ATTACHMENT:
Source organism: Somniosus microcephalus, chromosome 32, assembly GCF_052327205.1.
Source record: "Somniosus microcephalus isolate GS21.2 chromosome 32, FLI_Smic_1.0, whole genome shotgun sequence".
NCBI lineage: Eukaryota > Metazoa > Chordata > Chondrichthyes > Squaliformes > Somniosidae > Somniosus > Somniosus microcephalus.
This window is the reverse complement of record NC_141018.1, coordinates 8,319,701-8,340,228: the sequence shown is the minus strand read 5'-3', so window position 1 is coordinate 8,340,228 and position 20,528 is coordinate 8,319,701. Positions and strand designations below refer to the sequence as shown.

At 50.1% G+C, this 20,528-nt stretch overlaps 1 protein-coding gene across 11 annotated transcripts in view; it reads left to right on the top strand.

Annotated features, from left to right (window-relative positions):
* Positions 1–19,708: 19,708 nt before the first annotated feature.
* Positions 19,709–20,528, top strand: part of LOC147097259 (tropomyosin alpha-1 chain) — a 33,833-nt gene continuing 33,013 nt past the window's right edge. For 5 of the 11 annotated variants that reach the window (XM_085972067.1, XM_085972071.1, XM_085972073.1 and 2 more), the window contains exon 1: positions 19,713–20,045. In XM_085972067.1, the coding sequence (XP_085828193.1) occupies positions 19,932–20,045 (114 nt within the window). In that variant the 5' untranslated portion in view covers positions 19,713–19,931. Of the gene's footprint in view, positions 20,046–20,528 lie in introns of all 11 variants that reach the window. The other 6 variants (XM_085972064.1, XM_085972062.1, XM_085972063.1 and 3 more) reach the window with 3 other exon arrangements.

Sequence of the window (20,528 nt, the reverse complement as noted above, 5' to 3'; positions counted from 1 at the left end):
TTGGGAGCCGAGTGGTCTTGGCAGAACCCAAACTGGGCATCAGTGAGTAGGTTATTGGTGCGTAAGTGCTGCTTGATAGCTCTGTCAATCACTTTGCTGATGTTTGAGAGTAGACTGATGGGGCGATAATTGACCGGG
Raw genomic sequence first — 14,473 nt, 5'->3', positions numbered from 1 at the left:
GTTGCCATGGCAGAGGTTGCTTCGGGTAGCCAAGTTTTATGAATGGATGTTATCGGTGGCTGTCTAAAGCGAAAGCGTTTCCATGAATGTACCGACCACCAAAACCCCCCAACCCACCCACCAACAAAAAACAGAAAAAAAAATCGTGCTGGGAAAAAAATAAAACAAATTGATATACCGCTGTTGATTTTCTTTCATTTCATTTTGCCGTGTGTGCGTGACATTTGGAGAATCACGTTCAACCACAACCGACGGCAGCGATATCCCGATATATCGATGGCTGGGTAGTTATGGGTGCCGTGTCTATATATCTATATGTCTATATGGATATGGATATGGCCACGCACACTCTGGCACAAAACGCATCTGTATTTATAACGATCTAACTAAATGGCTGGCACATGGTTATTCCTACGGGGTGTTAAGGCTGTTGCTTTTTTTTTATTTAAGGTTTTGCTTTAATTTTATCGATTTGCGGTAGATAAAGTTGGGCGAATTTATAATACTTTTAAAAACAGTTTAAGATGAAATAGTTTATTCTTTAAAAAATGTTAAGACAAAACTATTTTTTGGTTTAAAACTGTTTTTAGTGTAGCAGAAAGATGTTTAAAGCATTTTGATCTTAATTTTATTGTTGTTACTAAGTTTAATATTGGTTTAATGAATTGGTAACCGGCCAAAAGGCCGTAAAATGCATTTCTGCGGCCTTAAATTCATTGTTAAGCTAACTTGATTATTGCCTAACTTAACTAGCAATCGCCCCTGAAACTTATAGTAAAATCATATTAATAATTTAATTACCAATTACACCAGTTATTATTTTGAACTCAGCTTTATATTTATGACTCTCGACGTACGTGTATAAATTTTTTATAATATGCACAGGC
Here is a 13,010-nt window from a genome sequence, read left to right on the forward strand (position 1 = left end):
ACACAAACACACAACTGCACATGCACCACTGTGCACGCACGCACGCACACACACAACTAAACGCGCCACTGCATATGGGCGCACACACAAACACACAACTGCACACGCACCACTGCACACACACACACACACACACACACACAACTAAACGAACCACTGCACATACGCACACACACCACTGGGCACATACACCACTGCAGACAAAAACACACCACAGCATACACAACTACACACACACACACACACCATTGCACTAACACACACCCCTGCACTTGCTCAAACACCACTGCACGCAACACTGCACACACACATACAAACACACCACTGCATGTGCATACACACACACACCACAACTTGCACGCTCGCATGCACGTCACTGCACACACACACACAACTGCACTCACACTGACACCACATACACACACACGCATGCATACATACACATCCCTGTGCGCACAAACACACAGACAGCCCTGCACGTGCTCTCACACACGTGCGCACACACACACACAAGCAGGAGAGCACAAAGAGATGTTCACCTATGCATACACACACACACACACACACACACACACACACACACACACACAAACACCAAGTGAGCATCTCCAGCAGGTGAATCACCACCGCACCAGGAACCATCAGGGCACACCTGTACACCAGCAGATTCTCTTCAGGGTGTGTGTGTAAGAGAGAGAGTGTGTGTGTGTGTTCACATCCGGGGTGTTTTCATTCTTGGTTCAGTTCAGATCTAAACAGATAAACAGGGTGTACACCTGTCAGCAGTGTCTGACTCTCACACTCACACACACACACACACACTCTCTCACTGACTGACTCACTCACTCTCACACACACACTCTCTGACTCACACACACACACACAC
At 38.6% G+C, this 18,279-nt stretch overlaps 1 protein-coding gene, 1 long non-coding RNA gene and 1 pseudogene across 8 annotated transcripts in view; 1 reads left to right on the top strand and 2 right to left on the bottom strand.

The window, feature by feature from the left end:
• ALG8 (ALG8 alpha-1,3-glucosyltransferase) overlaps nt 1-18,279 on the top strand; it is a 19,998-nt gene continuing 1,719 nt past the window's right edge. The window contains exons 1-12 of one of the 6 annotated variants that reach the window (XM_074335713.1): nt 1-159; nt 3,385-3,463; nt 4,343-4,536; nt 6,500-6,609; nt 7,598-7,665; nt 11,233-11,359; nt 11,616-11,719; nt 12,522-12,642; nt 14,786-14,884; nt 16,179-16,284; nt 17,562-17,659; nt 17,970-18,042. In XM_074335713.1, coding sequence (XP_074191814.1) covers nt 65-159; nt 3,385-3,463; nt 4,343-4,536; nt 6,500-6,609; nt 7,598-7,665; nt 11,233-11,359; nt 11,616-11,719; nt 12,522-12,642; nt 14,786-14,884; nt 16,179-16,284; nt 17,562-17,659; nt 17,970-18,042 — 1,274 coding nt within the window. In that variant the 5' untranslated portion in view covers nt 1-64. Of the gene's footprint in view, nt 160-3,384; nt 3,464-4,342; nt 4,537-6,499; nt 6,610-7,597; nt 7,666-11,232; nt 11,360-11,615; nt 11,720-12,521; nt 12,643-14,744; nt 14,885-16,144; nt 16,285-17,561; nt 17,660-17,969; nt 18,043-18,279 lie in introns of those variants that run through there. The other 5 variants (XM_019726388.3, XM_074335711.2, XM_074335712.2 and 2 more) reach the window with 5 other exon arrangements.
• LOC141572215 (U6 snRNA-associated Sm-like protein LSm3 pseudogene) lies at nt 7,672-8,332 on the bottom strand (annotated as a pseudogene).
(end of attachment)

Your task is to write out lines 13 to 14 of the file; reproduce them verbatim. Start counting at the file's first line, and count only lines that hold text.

Here is a 13,010-nt window from a genome sequence, read left to right on the forward strand (position 1 = left end):
ACACAAACACACAACTGCACATGCACCACTGTGCACGCACGCACGCACACACACAACTAAACGCGCCACTGCATATGGGCGCACACACAAACACACAACTGCACACGCACCACTGCACACACACACACACACACACACACACAACTAAACGAACCACTGCACATACGCACACACACCACTGGGCACATACACCACTGCAGACAAAAACACACCACAGCATACACAACTACACACACACACACACACCATTGCACTAACACACACCCCTGCACTTGCTCAAACACCACTGCACGCAACACTGCACACACACATACAAACACACCACTGCATGTGCATACACACACACACCACAACTTGCACGCTCGCATGCACGTCACTGCACACACACACACAACTGCACTCACACTGACACCACATACACACACACGCATGCATACATACACATCCCTGTGCGCACAAACACACAGACAGCCCTGCACGTGCTCTCACACACGTGCGCACACACACACACAAGCAGGAGAGCACAAAGAGATGTTCACCTATGCATACACACACACACACACACACACACACACACACACACACACACAAACACCAAGTGAGCATCTCCAGCAGGTGAATCACCACCGCACCAGGAACCATCAGGGCACACCTGTACACCAGCAGATTCTCTTCAGGGTGTGTGTGTAAGAGAGAGAGTGTGTGTGTGTGTTCACATCCGGGGTGTTTTCATTCTTGGTTCAGTTCAGATCTAAACAGATAAACAGGGTGTACACCTGTCAGCAGTGTCTGACTCTCACACTCACACACACACACACACACTCTCTCACTGACTGACTCACTCACTCTCACACACACACTCTCTGACTCACACACACACACACAC